No Player is Ideal: Why Video Game Designers Cannot Ethically Ignore Players’ Real-World Identities
As video games flourish, designers have a responsibility to treat players and potential players justly. In deontological terms, designers are obliged to treat all of them as having intrinsic worth. Since players are a diverse group, designers must not simply focus on an idealized gamer, who is typically a straight white male. This creates a duty to consider whether design choices place unnecessary barriers to the ability of certain groups of players to achieve their ends in playing a game. I examine the design implication of this for the gameworld, avatar design, and accessibility to players with disabilities. I also consider the limits of designers' control by examining responses to abusive player chat in multiplayer games. Ultimately, a careful balance must be found between what is necessary to create the game a designer envisions and what is necessary for treating all players as having intrinsic worth.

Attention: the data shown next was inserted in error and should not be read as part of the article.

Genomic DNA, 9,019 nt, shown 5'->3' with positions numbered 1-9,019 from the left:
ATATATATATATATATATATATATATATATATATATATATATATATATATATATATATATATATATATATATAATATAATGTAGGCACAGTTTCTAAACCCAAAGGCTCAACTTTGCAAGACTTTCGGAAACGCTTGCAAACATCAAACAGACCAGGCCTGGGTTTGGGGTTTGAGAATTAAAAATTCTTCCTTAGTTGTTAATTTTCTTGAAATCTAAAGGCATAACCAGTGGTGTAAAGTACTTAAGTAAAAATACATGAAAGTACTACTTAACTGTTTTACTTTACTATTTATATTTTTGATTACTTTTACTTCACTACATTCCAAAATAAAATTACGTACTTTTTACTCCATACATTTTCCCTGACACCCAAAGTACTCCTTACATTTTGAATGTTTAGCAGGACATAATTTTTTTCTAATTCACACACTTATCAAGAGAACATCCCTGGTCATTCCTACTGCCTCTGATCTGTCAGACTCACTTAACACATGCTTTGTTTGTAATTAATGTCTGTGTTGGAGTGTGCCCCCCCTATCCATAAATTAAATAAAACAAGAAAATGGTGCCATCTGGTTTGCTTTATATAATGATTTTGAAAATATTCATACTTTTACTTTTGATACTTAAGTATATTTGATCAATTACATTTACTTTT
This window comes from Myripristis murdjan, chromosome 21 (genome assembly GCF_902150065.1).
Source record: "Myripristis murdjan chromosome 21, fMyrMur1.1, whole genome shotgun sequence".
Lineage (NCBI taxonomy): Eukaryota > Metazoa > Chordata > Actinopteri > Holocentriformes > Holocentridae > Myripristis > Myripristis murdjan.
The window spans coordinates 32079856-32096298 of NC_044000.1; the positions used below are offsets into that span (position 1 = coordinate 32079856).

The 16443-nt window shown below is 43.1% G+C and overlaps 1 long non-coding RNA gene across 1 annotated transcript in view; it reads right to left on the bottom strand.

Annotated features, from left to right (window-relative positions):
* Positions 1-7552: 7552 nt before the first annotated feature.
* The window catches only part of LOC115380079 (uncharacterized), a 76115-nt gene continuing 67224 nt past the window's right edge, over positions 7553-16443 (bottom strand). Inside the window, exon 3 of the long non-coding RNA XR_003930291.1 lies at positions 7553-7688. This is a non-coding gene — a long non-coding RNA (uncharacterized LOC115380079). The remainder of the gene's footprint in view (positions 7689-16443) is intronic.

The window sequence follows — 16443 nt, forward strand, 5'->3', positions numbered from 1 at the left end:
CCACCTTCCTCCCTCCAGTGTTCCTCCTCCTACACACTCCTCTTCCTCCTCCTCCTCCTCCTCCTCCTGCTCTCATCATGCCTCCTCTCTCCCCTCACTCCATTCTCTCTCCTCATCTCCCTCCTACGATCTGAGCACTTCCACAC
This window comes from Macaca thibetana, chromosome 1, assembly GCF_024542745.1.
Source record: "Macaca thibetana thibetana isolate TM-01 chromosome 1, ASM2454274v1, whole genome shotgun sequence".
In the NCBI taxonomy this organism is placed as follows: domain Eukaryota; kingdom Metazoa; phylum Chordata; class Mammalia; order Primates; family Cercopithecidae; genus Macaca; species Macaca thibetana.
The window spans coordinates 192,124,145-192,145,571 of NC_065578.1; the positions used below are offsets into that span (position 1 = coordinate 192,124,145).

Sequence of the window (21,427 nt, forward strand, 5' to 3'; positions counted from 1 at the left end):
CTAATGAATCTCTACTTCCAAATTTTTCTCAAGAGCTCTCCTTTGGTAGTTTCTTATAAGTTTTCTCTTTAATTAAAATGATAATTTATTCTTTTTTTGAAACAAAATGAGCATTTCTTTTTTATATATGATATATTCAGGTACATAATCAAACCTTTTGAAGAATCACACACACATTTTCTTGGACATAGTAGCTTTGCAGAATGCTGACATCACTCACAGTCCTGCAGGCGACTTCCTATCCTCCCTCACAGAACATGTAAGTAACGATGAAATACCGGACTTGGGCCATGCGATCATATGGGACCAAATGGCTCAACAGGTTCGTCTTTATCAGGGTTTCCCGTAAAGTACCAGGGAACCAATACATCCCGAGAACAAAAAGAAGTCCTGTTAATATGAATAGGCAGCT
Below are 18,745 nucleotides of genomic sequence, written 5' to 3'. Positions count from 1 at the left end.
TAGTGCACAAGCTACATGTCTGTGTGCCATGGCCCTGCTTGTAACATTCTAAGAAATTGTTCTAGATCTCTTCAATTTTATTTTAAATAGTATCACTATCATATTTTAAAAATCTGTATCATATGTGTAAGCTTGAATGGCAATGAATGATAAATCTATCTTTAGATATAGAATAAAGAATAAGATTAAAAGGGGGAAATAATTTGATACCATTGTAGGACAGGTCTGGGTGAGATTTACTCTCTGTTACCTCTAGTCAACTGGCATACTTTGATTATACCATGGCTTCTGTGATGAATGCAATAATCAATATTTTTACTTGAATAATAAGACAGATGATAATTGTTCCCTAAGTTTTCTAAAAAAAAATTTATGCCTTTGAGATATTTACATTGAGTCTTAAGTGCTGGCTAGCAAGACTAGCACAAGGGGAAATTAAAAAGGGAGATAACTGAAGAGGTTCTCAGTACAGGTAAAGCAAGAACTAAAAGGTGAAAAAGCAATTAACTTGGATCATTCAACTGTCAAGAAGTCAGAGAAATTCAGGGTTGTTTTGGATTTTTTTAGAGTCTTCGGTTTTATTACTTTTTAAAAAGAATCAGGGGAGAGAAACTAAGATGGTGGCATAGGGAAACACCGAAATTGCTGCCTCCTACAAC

Neely, Erica. “No Player is Ideal: Why Video Game Designers Cannot Ethically Ignore Players’ Real-World Identities.” ACM Computers and Society, Vol. 47, Issue 3, 2017, pp. 98-111.